This article is part of our Classic Film Throwback series
– By Sam Hendrian –
Thanksgiving is almost here again, and as soon as it is over, Christmas movies will abound on television. While more Christmas movies exist than anyone could ever count, Hollywood has not been as generous to the Thanksgiving holiday. Fortunately, we still have a few Thanksgiving gems to cherish, one of the best of which is John Hughes’s Planes, Trains, and Automobiles starring Steve Martin and John Candy. Released in 1987, not only is it a hilariously goofy buddy comedy, but it is also a touching parable about loving one’s neighbor.
Traveling marketing executive Neal Page (Steve Martin) wants nothing more than to get out of New York City and go home to his family in Chicago for Thanksgiving. Unfortunately, his plane home has to make an emergency landing in Wichita, Kansas, due to an extreme blizzard, and he finds himself stuck with an obnoxious shower ring salesman named Del Griffith (John Candy) who is also heading to Chicago and will not seem to leave him alone. Del offers for Neal to stay overnight in a motel room he has booked while the weather calms down. Neal cannot stand Del’s presence, but he decides that sleeping in the same room as an annoying goofball for one night is much better than spreading out across the filthy airport floor. Little does he know that Del has booked the last room in an extremely cheap motel, and it only has one bed.
Horrified by this new sleeping revelation and fed up with Del’s excessive chatter mouth, Neal begins to meanly deride the poor fellow. Quite hurt, Del responds:
“You wanna hurt me? Go ahead if it makes you feel any better. I’m an easy target. Yeah, you’re right, I talk too much. I also listen too much. I could be a cold-hearted cynic like you… but I don’t like to hurt people’s feelings. Well, you think what you want about me; I’m not changing. I like… I like me. My customers like me. ‘Cause I’m the real article. What you see is what you get.”
These words pierce the heart that lies beneath Neal’s selfish cynicism, and he realizes how unkindly he has treated Del. He calms down and is able to fall asleep despite the awkwardness of the sleeping situation. Little does he know that this night is only the beginning of his time with Del.
Further transportation mishaps delay Neal and Del’s journey to the Windy City even further and force them to hop on both a train and a series of automobiles (thus completing the title of the film). Neal tries multiple times to get rid of Del, but fate and a series of hilarious incidents continuously bring them together. As they spend more time together and nearly get killed a time or two on the expressway (“You’re going the wrong way!”), Neal gradually learns to cherish Del’s company and appreciate him for the chatty but endearingly sweet man he is. The two men share laughs together in another motel room and talk about the love they have for their wives, which seals their friendship and helps them forget about their past bickering.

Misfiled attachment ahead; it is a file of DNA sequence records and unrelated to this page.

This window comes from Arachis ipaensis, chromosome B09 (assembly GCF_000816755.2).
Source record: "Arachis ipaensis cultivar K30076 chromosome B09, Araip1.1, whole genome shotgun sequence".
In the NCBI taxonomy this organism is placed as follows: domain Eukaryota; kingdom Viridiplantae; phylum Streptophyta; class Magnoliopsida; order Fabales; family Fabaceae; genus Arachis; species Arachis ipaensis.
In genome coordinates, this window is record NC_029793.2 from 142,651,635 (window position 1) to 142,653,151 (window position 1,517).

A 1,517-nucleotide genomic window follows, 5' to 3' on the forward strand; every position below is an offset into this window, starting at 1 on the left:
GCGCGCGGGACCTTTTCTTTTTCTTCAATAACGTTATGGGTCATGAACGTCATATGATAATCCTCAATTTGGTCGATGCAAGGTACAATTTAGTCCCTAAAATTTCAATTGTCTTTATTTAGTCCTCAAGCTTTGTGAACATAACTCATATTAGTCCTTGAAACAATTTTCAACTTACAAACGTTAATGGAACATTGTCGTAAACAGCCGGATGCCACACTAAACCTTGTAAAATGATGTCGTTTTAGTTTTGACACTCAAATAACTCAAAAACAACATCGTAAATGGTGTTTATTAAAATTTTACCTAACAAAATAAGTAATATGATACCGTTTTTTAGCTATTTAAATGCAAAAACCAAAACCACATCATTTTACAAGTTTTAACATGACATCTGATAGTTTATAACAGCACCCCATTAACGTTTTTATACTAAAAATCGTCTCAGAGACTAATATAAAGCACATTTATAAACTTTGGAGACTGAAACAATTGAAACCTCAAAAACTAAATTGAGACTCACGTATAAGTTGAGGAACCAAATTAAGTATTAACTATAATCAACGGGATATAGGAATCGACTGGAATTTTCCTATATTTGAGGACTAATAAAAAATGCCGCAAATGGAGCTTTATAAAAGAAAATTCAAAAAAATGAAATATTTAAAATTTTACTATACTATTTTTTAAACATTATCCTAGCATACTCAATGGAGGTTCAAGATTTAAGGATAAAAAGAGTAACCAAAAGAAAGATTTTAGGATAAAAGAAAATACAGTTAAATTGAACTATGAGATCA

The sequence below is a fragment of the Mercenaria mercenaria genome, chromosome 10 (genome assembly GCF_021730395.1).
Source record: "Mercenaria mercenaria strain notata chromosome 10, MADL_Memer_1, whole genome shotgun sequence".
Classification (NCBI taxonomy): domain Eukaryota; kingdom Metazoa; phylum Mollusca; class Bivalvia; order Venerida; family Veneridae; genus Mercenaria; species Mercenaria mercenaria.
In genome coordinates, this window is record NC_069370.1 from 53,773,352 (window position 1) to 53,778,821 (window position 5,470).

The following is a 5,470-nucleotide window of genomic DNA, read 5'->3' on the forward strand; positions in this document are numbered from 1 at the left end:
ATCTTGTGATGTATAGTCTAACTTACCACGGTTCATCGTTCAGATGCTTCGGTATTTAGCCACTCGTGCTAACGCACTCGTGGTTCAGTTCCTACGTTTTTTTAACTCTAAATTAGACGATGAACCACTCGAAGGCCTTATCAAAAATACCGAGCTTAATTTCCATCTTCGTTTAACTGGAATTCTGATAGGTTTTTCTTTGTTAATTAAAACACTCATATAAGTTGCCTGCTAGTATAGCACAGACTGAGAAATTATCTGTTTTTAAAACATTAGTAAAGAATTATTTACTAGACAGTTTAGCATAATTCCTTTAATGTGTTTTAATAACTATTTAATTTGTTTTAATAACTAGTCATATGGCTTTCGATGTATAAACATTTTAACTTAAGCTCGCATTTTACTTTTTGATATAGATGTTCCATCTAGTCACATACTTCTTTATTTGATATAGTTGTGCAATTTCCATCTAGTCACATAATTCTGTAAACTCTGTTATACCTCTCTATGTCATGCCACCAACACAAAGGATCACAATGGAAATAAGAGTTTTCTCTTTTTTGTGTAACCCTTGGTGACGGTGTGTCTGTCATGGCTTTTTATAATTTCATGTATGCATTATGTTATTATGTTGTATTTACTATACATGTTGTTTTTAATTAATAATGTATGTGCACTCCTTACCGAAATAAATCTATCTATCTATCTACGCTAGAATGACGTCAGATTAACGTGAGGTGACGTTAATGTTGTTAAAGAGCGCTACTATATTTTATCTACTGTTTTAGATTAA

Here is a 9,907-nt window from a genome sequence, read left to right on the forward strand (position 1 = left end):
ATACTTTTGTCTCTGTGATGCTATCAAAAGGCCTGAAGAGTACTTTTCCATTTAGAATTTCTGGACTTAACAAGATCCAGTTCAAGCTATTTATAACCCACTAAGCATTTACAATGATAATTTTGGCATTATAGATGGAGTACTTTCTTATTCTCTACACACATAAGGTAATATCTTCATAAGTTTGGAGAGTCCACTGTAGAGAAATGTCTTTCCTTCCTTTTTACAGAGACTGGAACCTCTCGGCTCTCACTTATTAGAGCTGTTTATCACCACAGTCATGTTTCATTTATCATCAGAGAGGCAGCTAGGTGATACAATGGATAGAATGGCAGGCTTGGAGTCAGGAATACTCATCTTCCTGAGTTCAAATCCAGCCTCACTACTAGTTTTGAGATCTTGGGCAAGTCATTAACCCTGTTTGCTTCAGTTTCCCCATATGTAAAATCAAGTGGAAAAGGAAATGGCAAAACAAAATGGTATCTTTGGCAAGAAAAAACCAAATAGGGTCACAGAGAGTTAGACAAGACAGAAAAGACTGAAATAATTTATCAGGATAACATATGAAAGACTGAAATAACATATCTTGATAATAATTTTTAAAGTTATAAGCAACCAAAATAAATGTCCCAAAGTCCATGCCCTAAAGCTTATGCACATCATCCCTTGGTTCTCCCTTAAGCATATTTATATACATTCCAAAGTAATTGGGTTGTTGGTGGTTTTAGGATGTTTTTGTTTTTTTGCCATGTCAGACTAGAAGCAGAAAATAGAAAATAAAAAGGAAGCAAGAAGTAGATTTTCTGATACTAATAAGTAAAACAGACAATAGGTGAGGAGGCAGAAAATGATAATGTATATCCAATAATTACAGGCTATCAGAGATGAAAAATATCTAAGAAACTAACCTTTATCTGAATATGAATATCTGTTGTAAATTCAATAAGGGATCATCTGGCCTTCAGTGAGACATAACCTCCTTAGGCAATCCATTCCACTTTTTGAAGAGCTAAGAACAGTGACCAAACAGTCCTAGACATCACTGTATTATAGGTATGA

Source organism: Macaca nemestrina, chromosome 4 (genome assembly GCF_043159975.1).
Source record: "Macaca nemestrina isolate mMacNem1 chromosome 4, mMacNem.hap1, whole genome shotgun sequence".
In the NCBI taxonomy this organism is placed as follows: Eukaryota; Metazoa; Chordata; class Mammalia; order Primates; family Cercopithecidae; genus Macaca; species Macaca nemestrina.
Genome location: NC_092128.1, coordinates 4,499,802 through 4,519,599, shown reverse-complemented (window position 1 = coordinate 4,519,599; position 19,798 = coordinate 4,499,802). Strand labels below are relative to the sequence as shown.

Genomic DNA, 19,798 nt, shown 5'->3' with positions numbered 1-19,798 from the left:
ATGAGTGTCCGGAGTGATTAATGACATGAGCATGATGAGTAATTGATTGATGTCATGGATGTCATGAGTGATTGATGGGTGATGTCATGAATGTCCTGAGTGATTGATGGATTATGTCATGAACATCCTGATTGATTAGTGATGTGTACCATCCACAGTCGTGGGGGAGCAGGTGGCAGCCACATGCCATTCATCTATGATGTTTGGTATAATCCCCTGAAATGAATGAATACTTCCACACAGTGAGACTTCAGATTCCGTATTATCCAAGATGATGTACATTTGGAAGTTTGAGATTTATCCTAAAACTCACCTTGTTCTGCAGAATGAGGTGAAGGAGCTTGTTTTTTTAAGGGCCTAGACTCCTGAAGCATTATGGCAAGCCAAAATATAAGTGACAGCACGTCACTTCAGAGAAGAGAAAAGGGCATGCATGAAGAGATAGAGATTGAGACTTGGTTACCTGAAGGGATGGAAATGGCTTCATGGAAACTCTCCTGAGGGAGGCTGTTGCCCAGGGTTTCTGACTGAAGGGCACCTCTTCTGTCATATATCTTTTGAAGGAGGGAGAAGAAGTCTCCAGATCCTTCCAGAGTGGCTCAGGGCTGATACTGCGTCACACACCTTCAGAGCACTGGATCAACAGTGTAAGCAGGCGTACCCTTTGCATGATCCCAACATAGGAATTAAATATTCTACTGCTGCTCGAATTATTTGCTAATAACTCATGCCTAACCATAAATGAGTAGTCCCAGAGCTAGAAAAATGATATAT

Finally arriving in Chicago on the evening of Thanksgiving, Neal parts ways with Del at an elevated train station and heads home to his family. On the way home, he fondly remembers all the hilarious fun he had while traveling with Del, and he realizes that he will really miss him. He then begins to piece together some cryptic things that Del told him along the journey, and he suddenly becomes quite worried that his friend has nowhere to call home.
Neal goes back to the elevated train station and finds Del still sitting there. He asks, “Del, what are you doing here? You said you were going home.” Del sadly admits, “I uh… I don’t have a home. [My wife]’s been dead for eight years.” Moved with love and pity for his vagrant friend, Neal invites him to his home for Thanksgiving dinner. Immensely touched, Del comes along with Neal to his home and is ecstatic to meet his wife and kids. As the film ends, Neal looks immensely happy not only to finally be home with his family, but also to have discovered the profound joy of neighborly love.
Planes, Trains, and Automobiles poignantly teaches us all the value of loving our neighbors, and in this way, it is truly a film that can help bring us closer to Christ. Yes, Neal and Del are imperfect, sometimes vulgar human beings, but they ultimately have good hearts that lead them to care for each other and become unexpectedly good friends. This holiday season, let us take the example of these two characters to heart and strive daily to love every person we encounter, especially those who may try our patience. We never know what unexpected friendships God may have in mind for our happiness.
About the Author
Sam Hendrian is a student at John Paul the Great Catholic University (Class of 2019) pursuing a double emphasis in Screenwriting and Directing.